To Kill and Die for the Constitution: How Devotion to the Constitution Leads to Violence
47 Pages Posted: 28 Feb 2015
Date Written: February 26, 2015
From an early age, Americans are taught that what unites us as a nation is a shared commitment to ideals found in the Constitution. This prevailing conception of American nationalism, which I refer to as constitutional nationalism, provides a comforting, even inspiring ideal of national identity. Presidents have frequently invoked it in inaugural addresses, asserting that the national community is united by commitment to universal ideals, avoiding the irrational hatred and bigotry associated with racial, religion, and ethnic forms of nationalism.
But there is another side of constitutional nationalism. Several recent political movements, including the Posse Comitatus movement of the 1970s and 1980s and the militia movement of the 1990s, have justified anti-government violence in the name of constitutional devotion. Supporters of these movements asserted that the nation has become unmoored from the Constitution, the federal government is controlled by un-American elites who seek to undermine fundamental American values, and the Constitution can only be restored through force. The same insurrectionary spirit was on display in the April 2014 confrontation at Bundy Ranch, Nevada, in which rancher Cliven Bundy led over 1000 armed protesters against the federal government. “We’re standing up for the Constitution,” Bundy declared, “We’re going to take this country back by force.”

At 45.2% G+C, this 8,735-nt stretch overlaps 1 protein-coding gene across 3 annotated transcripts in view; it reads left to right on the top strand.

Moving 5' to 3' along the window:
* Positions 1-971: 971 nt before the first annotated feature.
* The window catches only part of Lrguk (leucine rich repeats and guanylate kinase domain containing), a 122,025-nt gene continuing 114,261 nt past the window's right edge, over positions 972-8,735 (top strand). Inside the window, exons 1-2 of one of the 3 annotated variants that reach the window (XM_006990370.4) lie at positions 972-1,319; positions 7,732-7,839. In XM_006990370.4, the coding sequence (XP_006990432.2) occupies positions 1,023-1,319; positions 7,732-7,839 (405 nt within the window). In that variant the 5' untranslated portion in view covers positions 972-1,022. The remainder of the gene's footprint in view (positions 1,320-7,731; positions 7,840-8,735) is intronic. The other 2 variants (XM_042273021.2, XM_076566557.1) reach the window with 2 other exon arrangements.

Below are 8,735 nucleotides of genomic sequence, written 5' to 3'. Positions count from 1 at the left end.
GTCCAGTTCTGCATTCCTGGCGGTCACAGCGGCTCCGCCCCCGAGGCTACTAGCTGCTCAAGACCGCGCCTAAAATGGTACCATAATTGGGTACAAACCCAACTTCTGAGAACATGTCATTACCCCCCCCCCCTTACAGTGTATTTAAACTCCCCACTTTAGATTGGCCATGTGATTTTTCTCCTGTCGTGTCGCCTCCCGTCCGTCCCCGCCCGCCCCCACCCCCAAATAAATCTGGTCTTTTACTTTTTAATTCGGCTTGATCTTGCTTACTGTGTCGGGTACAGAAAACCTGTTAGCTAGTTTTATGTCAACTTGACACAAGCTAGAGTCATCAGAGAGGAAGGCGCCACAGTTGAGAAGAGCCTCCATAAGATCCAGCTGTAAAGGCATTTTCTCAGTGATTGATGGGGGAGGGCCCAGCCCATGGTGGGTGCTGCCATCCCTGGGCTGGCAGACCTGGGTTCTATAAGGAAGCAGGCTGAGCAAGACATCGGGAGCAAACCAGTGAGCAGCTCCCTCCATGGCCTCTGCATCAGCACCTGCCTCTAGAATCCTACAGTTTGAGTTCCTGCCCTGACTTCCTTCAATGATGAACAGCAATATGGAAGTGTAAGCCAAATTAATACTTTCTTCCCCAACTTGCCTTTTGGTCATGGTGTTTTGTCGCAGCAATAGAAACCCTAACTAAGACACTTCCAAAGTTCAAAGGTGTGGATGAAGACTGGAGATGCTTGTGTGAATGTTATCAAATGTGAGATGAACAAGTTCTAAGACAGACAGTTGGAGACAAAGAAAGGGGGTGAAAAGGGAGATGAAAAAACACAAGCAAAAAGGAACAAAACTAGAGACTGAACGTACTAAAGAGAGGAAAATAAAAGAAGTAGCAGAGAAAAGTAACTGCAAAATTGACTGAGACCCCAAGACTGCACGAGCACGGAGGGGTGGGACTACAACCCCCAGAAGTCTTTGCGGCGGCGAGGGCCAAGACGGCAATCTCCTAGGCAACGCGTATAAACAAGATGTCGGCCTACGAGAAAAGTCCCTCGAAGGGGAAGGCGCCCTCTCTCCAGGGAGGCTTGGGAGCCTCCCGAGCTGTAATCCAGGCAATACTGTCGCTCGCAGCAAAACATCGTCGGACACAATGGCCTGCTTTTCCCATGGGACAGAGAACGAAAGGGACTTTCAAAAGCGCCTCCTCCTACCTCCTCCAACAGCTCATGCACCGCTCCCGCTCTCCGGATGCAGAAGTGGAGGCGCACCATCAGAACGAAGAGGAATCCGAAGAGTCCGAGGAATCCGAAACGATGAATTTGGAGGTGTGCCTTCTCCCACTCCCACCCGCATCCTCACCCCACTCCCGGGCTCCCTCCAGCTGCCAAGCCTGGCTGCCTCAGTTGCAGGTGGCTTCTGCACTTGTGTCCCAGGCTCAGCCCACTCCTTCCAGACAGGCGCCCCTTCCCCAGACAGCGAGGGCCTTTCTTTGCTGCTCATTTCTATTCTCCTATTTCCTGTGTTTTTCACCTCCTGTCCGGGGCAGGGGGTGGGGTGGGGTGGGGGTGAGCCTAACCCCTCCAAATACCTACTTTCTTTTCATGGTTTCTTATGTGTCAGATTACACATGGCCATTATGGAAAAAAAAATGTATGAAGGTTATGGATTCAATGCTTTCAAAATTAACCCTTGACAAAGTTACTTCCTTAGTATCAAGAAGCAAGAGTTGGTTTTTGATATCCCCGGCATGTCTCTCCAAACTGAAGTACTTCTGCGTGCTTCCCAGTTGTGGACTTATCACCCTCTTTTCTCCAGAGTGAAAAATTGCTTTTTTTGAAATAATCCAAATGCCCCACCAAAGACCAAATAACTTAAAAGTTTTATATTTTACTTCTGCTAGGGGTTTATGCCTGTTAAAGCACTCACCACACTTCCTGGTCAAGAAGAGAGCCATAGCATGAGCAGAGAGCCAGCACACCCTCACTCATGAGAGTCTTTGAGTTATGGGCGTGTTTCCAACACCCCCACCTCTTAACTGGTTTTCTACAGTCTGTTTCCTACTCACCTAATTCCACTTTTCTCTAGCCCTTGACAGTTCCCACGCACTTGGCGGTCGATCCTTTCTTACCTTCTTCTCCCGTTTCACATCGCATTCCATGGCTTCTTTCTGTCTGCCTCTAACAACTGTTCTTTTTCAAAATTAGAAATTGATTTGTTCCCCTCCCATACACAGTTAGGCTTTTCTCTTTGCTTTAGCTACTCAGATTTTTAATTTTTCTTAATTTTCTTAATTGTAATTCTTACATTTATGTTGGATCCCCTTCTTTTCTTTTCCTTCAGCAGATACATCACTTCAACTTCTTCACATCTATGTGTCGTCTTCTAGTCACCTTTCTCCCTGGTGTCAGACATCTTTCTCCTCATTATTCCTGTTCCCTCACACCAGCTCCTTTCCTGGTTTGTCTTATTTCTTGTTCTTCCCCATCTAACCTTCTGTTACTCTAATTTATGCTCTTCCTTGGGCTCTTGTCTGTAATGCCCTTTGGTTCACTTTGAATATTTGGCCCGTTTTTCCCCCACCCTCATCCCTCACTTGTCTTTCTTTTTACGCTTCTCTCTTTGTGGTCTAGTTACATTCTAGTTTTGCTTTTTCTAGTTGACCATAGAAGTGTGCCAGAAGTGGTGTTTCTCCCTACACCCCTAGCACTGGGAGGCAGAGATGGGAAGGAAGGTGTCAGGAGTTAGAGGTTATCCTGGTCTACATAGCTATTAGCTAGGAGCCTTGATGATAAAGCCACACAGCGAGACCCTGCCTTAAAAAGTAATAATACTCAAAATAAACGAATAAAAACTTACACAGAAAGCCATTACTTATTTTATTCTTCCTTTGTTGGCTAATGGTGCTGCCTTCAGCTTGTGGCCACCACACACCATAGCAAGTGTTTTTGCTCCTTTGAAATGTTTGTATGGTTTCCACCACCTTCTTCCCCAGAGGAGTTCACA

Is there a connection between the routine expressions of constitutional devotion in everyday American life and the sporadic violence perpetrated by extremists in the name of the Constitution? The two phenomena may appear independent, perhaps even oppositional — the former points to the Constitution to draw the nation together in patriotic unity, while the latter points to the Constitution to justify violence against fellow citizens. This Article argues, however, that they are simply two sides of the same coin. The same ideology that teaches Americans to love the Constitution, to revere it as the nation’s central, sacred text, also leads logically, perhaps inevitably, to violence and murder in the name of the Constitution. The ideology of constitutional nationalism has long provided a neutral, patriotic language to express restrictive ideas about who is and who is not a real American. It is an ideology that can make the call for violence and murder in the name of the Constitution sound like the most patriotic acts imaginable.
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